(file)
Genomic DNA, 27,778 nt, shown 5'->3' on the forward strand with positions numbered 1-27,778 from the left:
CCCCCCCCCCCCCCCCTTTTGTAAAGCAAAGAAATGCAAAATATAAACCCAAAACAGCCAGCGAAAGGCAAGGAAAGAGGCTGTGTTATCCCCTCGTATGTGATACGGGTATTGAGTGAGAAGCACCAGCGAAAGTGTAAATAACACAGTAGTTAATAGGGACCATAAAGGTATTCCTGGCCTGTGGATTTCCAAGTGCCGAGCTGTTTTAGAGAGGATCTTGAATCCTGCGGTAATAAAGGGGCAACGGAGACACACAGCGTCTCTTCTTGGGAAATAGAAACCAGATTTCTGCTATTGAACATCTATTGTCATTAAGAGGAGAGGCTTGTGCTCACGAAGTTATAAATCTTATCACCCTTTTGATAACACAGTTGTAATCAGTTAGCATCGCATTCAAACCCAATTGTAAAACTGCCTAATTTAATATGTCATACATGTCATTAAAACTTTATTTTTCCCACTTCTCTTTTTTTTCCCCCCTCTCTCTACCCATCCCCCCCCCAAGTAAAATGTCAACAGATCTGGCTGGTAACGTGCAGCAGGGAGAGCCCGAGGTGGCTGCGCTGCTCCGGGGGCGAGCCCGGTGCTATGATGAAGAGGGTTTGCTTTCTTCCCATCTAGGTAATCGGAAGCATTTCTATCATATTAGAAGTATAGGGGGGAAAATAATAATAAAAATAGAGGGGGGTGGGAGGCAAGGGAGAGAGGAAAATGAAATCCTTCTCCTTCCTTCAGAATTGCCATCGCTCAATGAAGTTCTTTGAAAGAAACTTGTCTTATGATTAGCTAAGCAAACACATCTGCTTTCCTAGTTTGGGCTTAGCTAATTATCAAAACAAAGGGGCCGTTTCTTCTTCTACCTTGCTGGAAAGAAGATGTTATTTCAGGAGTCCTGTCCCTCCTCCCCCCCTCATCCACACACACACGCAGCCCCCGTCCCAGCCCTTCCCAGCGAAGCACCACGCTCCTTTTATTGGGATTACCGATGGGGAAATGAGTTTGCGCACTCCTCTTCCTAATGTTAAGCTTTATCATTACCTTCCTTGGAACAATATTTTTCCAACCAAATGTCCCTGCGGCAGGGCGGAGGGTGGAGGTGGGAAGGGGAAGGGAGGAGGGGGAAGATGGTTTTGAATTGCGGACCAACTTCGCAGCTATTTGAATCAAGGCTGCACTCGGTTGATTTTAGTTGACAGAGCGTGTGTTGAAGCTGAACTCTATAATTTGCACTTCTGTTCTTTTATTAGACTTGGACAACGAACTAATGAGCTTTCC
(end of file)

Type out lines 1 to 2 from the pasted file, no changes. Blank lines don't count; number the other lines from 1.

Genomic DNA, 27,778 nt, shown 5'->3' on the forward strand with positions numbered 1-27,778 from the left:
CCCCCCCCCCCCCCCCTTTTGTAAAGCAAAGAAATGCAAAATATAAACCCAAAACAGCCAGCGAAAGGCAAGGAAAGAGGCTGTGTTATCCCCTCGTATGTGATACGGGTATTGAGTGAGAAGCACCAGCGAAAGTGTAAATAACACAGTAGTTAATAGGGACCATAAAGGTATTCCTGGCCTGTGGATTTCCAAGTGCCGAGCTGTTTTAGAGAGGATCTTGAATCCTGCGGTAATAAAGGGGCAACGGAGACACACAGCGTCTCTTCTTGGGAAATAGAAACCAGATTTCTGCTATTGAACATCTATTGTCATTAAGAGGAGAGGCTTGTGCTCACGAAGTTATAAATCTTATCACCCTTTTGATAACACAGTTGTAATCAGTTAGCATCGCATTCAAACCCAATTGTAAAACTGCCTAATTTAATATGTCATACATGTCATTAAAACTTTATTTTTCCCACTTCTCTTTTTTTTCCCCCCTCTCTCTACCCATCCCCCCCCCAAGTAAAATGTCAACAGATCTGGCTGGTAACGTGCAGCAGGGAGAGCCCGAGGTGGCTGCGCTGCTCCGGGGGCGAGCCCGGTGCTATGATGAAGAGGGTTTGCTTTCTTCCCATCTAGGTAATCGGAAGCATTTCTATCATATTAGAAGTATAGGGGGGAAAATAATAATAAAAATAGAGGGGGGTGGGAGGCAAGGGAGAGAGGAAAATGAAATCCTTCTCCTTCCTTCAGAATTGCCATCGCTCAATGAAGTTCTTTGAAAGAAACTTGTCTTATGATTAGCTAAGCAAACACATCTGCTTTCCTAGTTTGGGCTTAGCTAATTATCAAAACAAAGGGGCCGTTTCTTCTTCTACCTTGCTGGAAAGAAGATGTTATTTCAGGAGTCCTGTCCCTCCTCCCCCCCTCATCCACACACACACGCAGCCCCCGTCCCAGCCCTTCCCAGCGAAGCACCACGCTCCTTTTATTGGGATTACCGATGGGGAAATGAGTTTGCGCACTCCTCTTCCTAATGTTAAGCTTTATCATTACCTTCCTTGGAACAATATTTTTCCAACCAAATGTCCCTGCGGCAGGGCGGAGGGTGGAGGTGGGAAGGGGAAGGGAGGAGGGGGAAGATGGTTTTGAATTGCGGACCAACTTCGCAGCTATTTGAATCAAGGCTGCACTCGGTTGATTTTAGTTGACAGAGCGTGTGTTGAAGCTGAACTCTATAATTTGCACTTCTGTTCTTTTATTAGACTTGGACAACGAACTAATGAGCTTTCC